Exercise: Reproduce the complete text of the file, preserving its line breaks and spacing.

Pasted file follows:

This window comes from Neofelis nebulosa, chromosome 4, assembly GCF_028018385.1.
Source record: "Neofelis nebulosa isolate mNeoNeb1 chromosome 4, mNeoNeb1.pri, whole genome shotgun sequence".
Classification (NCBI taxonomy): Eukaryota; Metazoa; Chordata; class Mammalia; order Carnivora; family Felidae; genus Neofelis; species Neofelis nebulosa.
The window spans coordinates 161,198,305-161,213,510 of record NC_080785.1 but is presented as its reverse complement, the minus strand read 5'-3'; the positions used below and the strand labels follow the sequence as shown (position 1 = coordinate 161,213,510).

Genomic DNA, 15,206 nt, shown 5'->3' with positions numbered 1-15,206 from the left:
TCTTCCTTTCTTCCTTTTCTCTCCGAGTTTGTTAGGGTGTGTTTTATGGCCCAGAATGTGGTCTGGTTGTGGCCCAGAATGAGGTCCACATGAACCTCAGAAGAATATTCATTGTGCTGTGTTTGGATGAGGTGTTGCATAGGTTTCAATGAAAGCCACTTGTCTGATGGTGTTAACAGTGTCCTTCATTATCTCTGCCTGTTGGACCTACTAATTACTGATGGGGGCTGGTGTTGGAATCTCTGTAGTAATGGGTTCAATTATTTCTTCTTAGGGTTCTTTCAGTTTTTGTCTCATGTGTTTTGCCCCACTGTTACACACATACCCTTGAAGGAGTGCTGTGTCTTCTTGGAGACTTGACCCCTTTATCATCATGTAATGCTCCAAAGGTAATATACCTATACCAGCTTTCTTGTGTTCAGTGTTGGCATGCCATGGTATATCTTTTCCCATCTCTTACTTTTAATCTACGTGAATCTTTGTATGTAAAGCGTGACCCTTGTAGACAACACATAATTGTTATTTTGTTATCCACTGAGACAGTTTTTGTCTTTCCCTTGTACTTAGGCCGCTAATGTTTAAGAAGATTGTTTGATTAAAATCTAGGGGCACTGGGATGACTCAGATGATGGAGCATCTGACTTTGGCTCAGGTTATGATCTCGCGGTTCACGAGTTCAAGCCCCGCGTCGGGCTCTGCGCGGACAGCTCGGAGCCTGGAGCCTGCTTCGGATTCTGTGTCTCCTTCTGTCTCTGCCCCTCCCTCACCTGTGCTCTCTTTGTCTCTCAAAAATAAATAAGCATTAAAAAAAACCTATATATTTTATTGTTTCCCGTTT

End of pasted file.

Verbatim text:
This window comes from Neofelis nebulosa, chromosome 4, assembly GCF_028018385.1.
Source record: "Neofelis nebulosa isolate mNeoNeb1 chromosome 4, mNeoNeb1.pri, whole genome shotgun sequence".
Classification (NCBI taxonomy): Eukaryota; Metazoa; Chordata; class Mammalia; order Carnivora; family Felidae; genus Neofelis; species Neofelis nebulosa.
The window spans coordinates 161,198,305-161,213,510 of record NC_080785.1 but is presented as its reverse complement, the minus strand read 5'-3'; the positions used below and the strand labels follow the sequence as shown (position 1 = coordinate 161,213,510).

Genomic DNA, 15,206 nt, shown 5'->3' with positions numbered 1-15,206 from the left:
TCTTCCTTTCTTCCTTTTCTCTCCGAGTTTGTTAGGGTGTGTTTTATGGCCCAGAATGTGGTCTGGTTGTGGCCCAGAATGAGGTCCACATGAACCTCAGAAGAATATTCATTGTGCTGTGTTTGGATGAGGTGTTGCATAGGTTTCAATGAAAGCCACTTGTCTGATGGTGTTAACAGTGTCCTTCATTATCTCTGCCTGTTGGACCTACTAATTACTGATGGGGGCTGGTGTTGGAATCTCTGTAGTAATGGGTTCAATTATTTCTTCTTAGGGTTCTTTCAGTTTTTGTCTCATGTGTTTTGCCCCACTGTTACACACATACCCTTGAAGGAGTGCTGTGTCTTCTTGGAGACTTGACCCCTTTATCATCATGTAATGCTCCAAAGGTAATATACCTATACCAGCTTTCTTGTGTTCAGTGTTGGCATGCCATGGTATATCTTTTCCCATCTCTTACTTTTAATCTACGTGAATCTTTGTATGTAAAGCGTGACCCTTGTAGACAACACATAATTGTTATTTTGTTATCCACTGAGACAGTTTTTGTCTTTCCCTTGTACTTAGGCCGCTAATGTTTAAGAAGATTGTTTGATTAAAATCTAGGGGCACTGGGATGACTCAGATGATGGAGCATCTGACTTTGGCTCAGGTTATGATCTCGCGGTTCACGAGTTCAAGCCCCGCGTCGGGCTCTGCGCGGACAGCTCGGAGCCTGGAGCCTGCTTCGGATTCTGTGTCTCCTTCTGTCTCTGCCCCTCCCTCACCTGTGCTCTCTTTGTCTCTCAAAAATAAATAAGCATTAAAAAAAACCTATATATTTTATTGTTTCCCGTTT